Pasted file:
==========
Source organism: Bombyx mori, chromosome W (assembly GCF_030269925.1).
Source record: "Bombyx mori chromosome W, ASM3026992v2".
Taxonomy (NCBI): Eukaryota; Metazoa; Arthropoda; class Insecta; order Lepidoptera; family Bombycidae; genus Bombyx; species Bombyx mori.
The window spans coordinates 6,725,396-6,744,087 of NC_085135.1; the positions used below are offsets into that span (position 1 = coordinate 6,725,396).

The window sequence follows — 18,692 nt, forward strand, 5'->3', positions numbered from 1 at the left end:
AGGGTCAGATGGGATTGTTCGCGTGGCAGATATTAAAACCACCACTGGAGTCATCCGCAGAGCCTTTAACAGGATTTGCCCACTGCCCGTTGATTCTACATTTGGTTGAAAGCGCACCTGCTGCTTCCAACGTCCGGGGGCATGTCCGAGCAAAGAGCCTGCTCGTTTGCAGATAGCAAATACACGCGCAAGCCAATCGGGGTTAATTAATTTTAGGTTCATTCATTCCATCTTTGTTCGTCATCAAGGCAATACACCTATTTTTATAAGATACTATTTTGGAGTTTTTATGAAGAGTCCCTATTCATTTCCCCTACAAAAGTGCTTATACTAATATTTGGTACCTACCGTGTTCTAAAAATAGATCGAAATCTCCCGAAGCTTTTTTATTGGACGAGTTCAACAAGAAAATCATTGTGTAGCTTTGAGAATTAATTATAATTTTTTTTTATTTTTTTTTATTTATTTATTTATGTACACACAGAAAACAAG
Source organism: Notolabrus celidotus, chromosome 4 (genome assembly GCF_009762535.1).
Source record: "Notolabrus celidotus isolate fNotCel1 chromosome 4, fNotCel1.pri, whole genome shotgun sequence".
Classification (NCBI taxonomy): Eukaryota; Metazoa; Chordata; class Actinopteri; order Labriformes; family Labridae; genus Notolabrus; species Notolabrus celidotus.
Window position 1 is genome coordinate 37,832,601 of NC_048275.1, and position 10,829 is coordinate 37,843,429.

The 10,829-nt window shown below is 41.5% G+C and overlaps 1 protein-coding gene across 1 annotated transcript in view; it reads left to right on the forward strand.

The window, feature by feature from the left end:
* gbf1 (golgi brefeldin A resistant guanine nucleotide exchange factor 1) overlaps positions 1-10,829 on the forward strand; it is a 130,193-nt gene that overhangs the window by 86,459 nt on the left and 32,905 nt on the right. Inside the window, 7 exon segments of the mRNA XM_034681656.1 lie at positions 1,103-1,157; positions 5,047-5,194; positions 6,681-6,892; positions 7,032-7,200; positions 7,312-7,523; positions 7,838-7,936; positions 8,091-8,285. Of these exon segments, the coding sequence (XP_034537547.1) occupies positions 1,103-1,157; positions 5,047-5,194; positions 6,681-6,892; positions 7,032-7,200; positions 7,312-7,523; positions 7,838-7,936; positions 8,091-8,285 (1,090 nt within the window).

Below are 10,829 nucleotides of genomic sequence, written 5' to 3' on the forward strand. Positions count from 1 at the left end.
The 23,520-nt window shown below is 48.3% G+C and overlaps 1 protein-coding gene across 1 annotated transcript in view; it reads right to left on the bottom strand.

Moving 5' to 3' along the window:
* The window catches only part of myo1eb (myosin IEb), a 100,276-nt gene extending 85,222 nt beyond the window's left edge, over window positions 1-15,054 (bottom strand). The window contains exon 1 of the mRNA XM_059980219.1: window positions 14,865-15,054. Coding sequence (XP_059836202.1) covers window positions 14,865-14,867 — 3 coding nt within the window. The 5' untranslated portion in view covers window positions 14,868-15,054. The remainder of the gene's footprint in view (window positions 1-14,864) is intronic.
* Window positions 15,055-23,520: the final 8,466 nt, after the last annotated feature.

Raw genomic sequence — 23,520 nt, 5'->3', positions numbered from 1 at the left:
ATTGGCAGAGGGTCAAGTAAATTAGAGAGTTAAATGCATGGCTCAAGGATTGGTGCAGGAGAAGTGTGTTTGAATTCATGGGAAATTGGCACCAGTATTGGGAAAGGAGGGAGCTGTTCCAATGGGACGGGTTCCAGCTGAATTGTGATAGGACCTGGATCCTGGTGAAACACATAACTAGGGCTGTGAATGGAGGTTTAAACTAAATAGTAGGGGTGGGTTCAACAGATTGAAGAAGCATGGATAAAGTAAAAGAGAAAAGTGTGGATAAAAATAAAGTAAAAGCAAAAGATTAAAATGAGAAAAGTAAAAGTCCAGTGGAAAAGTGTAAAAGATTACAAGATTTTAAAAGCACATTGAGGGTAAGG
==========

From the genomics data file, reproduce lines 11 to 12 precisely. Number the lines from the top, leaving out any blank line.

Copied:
The 10,829-nt window shown below is 41.5% G+C and overlaps 1 protein-coding gene across 1 annotated transcript in view; it reads left to right on the forward strand.

The window, feature by feature from the left end: